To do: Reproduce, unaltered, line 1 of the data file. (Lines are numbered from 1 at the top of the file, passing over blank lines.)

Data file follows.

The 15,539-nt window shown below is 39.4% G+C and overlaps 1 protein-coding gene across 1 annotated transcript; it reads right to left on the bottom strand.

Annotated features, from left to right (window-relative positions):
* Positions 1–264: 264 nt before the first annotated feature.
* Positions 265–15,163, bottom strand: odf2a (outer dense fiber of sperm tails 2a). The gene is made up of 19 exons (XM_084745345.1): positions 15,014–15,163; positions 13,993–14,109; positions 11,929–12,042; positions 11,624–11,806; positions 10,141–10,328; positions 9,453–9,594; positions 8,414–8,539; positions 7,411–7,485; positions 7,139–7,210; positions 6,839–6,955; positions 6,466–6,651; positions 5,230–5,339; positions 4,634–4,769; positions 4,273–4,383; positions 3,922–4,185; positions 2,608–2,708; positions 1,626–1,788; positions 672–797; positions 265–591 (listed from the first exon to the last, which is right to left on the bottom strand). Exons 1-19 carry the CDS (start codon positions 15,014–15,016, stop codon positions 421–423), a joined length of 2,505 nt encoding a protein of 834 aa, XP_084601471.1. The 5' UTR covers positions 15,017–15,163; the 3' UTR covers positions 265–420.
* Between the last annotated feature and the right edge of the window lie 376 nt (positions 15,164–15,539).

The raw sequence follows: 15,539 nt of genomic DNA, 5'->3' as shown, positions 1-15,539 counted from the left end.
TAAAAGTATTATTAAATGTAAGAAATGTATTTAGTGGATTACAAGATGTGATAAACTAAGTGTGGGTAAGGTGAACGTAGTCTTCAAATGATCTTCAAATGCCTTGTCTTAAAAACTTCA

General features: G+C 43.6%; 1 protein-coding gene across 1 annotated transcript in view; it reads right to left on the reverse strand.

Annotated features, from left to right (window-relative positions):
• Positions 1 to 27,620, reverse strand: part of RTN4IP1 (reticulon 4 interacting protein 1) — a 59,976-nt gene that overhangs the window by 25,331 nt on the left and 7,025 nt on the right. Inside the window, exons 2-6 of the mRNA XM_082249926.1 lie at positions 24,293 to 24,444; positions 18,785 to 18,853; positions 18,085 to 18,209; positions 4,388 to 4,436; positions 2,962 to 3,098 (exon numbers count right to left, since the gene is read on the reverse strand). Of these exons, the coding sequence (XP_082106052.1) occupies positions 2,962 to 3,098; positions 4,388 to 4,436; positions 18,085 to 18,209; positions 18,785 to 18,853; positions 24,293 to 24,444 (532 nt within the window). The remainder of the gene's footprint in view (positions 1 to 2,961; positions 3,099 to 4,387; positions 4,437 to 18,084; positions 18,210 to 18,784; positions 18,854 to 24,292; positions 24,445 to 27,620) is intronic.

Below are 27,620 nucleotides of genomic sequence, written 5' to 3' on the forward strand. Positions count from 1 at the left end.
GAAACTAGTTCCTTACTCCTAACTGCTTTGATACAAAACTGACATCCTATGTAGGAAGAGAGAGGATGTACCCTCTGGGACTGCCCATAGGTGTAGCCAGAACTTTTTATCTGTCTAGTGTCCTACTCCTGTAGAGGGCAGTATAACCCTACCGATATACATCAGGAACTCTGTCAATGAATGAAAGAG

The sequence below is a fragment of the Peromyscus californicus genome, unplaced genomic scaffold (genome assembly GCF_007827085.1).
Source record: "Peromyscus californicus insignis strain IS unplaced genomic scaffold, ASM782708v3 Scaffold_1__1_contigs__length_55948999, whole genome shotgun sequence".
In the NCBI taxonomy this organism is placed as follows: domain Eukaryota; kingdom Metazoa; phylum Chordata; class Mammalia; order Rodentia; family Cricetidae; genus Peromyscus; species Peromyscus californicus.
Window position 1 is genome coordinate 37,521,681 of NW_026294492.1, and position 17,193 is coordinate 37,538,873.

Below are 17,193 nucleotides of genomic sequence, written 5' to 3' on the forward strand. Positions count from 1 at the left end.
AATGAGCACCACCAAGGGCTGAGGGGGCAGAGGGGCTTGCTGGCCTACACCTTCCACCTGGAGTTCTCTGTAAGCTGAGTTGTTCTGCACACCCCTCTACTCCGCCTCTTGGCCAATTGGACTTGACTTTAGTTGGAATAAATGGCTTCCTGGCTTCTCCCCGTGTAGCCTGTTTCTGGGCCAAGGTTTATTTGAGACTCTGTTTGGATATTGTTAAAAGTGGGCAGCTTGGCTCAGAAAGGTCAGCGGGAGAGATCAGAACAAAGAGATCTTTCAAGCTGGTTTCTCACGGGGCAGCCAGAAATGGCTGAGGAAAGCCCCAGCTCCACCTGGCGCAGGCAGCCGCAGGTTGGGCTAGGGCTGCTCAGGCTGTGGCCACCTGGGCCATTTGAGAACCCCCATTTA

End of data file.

The 15,539-nt window shown below is 39.4% G+C and overlaps 1 protein-coding gene across 1 annotated transcript; it reads right to left on the bottom strand.